This card was added to interact with the weather concept. It has a few rather subtle effects. It's 1 of 3 ways for the environment to remove Whiteout from play so the game doesn't completely stall if heroes are unable or unwilling to destroy it. It allows the weather cards to show up slightly more often, so weather feels like a real feature of this climate. Even if there isn't a weather card in play to begin with, this does put one into play (changing the weather from pleasant to something else). Finally, it allows the environment deck to skip over certain other cards, like Base Camp, so that those cards aren't guaranteed to appear once per cycle.

Avalanche
When this card enters play, destroy (H) minus 1 equipment cards. Then, this card deals all targets 1 cold damage and 2 melee damage each.

At the end of the environment turn, destroy this card.

This version of Avalanche differs from the original by destroying more equipment and dealing more damage, but it isn't selectively not washing over villain targets. 1 cold and 2 melee damage may not sound like much, but High Velocity Winds can bring it up to 3 cold and 2 melee damage.

Hidden Crevasse
When this card enters play, this card deals the 2 non-environment targets with the lowest HP 2 cold damage and 2 melee damage each.

At the end of the environment turn, destroy this card.

The original version hurts all hero targets, which (again) was weird that it is selectively harming only heroes, but also bizarre that every hero falls down the crevasse. Also, I cannot figure out why it is a target. One fun and interesting aspect of SOTM is finding a way to get the environment to work for the heroes, so this way, it can harm villain targets, but if it hits heroes, it hits the heroes that are in most danger of being incapacitated. This deck can increase the damage dealt by this card.

Frostbite
At the end of the environment turn, this card deals each target 2 cold damage.

Then, each hero may destroy 1 of their ongoing cards. Any hero that does not may not use powers until the start of the next environment turn.

At the start of their turn, a player may skip the rest of their turn to destroy this.

This is actually really close to the original version of Frostbite, except that it is worded way clearer, and doesn't selectively only harm heroes. The heroes are worse off than villain targets, due to losing ongoing cards or being unable to use powers, and missing a turn, if they choose to remove it this way. This card is one of the most dangerous of the deck. This deck can also increase the damage it deals by 1 or 2.

Base Camp
At the end of the environment turn, each player may draw a card or their hero regains 2 HP.

Then, destroy all weather cards.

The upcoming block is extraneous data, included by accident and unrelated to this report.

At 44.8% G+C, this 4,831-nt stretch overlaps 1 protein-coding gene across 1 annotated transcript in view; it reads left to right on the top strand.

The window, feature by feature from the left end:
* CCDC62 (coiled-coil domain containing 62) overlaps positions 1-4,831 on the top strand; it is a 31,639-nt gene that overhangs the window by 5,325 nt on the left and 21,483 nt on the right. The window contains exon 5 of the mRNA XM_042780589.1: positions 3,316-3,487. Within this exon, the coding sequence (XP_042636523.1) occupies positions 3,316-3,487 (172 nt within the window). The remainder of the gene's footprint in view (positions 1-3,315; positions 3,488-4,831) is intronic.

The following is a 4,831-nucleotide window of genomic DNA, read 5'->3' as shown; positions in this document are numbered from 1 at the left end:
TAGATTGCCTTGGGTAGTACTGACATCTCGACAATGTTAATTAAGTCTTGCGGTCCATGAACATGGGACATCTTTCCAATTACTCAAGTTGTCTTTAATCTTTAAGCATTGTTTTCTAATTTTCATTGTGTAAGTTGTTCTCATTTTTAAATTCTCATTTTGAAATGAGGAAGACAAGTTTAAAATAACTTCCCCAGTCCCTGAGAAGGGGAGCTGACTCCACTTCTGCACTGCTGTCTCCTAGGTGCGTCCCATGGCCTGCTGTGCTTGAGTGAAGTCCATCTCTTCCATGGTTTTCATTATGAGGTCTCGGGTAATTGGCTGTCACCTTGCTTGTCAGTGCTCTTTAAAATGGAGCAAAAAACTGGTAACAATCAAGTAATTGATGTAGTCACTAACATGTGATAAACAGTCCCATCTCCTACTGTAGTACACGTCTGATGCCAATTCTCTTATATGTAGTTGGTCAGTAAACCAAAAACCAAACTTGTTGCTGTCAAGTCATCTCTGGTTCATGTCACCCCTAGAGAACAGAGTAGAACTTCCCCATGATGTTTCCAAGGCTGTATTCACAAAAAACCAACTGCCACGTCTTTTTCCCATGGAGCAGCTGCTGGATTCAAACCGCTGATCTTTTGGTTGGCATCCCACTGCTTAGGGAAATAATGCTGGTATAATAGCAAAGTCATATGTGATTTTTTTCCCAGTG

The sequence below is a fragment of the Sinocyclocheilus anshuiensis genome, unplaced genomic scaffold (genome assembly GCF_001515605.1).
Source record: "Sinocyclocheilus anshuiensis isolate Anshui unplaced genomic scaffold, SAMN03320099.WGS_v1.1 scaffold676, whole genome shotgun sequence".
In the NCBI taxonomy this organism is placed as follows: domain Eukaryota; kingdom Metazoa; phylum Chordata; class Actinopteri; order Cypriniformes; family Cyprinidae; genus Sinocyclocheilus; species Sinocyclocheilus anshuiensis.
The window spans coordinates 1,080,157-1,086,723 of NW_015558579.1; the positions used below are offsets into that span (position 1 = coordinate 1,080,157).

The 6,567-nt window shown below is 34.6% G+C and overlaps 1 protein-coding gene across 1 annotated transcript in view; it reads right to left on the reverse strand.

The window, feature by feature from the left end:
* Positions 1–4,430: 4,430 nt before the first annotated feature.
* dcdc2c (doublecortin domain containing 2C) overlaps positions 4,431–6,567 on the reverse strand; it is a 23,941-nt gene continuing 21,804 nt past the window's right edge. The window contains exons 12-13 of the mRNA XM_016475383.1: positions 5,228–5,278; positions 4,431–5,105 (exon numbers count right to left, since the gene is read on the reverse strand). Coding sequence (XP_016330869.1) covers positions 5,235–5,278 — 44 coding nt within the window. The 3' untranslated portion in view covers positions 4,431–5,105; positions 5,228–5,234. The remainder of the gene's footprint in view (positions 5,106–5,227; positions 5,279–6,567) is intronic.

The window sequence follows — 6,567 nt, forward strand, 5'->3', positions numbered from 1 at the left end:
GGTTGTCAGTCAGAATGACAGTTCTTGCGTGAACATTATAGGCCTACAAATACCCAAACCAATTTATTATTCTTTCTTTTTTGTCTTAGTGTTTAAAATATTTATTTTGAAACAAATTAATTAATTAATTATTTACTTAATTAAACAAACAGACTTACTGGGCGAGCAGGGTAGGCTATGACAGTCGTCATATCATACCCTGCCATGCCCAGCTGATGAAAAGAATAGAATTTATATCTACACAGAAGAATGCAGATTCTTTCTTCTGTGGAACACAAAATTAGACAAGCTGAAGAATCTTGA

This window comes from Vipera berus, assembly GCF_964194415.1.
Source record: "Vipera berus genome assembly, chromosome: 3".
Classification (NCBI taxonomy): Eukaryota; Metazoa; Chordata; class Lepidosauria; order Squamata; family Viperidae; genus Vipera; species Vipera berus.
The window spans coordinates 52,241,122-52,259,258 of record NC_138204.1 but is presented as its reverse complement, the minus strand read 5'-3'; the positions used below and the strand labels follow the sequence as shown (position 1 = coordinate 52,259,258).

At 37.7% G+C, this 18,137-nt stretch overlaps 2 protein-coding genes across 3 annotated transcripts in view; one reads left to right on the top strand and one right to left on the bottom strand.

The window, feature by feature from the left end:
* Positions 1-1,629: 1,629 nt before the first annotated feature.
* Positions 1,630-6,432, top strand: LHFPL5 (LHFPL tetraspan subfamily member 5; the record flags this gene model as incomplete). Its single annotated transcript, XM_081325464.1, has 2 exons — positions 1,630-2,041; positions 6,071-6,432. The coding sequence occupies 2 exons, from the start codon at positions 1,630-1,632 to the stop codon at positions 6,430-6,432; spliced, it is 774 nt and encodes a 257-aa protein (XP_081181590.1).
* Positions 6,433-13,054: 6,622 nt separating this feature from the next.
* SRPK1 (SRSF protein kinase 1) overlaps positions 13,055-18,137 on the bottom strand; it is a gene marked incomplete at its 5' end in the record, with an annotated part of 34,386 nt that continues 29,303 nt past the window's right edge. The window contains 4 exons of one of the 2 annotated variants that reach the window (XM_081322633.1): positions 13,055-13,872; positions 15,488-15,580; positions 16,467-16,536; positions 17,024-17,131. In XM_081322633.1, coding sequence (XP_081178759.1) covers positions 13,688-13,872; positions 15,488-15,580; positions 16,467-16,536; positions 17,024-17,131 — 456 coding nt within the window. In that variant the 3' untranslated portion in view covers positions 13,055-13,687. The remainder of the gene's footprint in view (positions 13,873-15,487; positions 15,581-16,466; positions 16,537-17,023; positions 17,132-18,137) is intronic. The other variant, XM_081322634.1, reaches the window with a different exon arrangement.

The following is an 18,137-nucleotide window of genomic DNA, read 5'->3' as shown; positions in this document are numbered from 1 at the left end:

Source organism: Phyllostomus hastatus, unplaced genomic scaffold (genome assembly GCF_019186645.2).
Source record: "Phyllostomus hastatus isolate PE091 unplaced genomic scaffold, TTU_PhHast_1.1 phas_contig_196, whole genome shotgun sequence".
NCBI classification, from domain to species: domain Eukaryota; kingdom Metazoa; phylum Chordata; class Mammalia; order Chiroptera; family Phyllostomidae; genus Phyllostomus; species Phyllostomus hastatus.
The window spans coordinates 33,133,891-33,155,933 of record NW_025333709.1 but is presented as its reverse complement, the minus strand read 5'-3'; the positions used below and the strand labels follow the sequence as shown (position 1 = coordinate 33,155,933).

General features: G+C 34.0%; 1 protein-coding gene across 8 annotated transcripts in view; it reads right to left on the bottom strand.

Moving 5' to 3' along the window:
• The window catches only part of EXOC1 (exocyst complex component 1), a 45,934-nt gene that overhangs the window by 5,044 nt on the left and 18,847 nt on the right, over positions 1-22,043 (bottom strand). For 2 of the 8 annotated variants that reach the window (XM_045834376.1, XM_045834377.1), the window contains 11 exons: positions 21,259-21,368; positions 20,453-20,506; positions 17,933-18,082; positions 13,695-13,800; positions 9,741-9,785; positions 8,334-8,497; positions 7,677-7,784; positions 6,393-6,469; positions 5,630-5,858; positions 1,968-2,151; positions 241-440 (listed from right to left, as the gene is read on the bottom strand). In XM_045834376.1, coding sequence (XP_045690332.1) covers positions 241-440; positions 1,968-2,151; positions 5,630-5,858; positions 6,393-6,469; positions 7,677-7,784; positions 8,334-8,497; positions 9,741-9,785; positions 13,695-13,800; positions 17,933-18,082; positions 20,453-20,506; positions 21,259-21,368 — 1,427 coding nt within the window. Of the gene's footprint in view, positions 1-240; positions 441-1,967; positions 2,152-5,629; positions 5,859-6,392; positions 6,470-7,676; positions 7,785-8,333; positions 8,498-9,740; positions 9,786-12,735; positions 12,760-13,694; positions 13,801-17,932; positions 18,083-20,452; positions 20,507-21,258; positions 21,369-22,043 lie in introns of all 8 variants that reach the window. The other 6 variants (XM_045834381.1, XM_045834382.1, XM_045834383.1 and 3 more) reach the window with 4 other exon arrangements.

At the start of the environment turn, either destroy this card or play the top card of the villain deck.

The original Frostfury Mountain contained 3 Supply Caches and two Base Camps. Supply Caches allowed heroes to regain 1 HP or draw a card. I've found that 2 HP recovery is about the worth of a drawn card, based on how often the recovery option is just not used otherwise. Base Camp allowed heroes to return a card from their trash to their hand, played a villain card, and would be destroyed if someone discarded 2 cards. Seriously, five helpful cards in one environment deck was way too much. Even with it always hitting only heroes, about as many cards were helpful as strictly harmful, meaning it really washed out to nothing impressive. When I first made the Frostfury conversion, this Base Camp allowed moving a card from the hero's trash to the top of the deck, or heal, or draw. The card retrieval was extremely strong and kept most heroes playing the same card over and over and over and over, so it was also boring. Being at the Base Camp shelters the heroes from the weather, so those cards are trashed while at camp, though they may have an effect for the moment they are in play. Finally, there's no reason to discard in order to leave Base Camp (because why would there be?) and missing out on the benefits is bad enough.

Sheer Cliff Face
Whenever a non-environment card would be destroyed by an environment card, remove it from the game instead.

At the end of the environment turn, each player may discard up to 2 cards. If (H) plus 1 cards are discarded in this way, destroy this card.

This is a new effect for Frostfury. It is similar to Unforgiving Wasteland (Final Wasteland) and gives the mountain some danger of falling, hopefully making it feel more like high altitude. It has a function to cause players to discard, as they commit effort to moving away from the cliff's edge.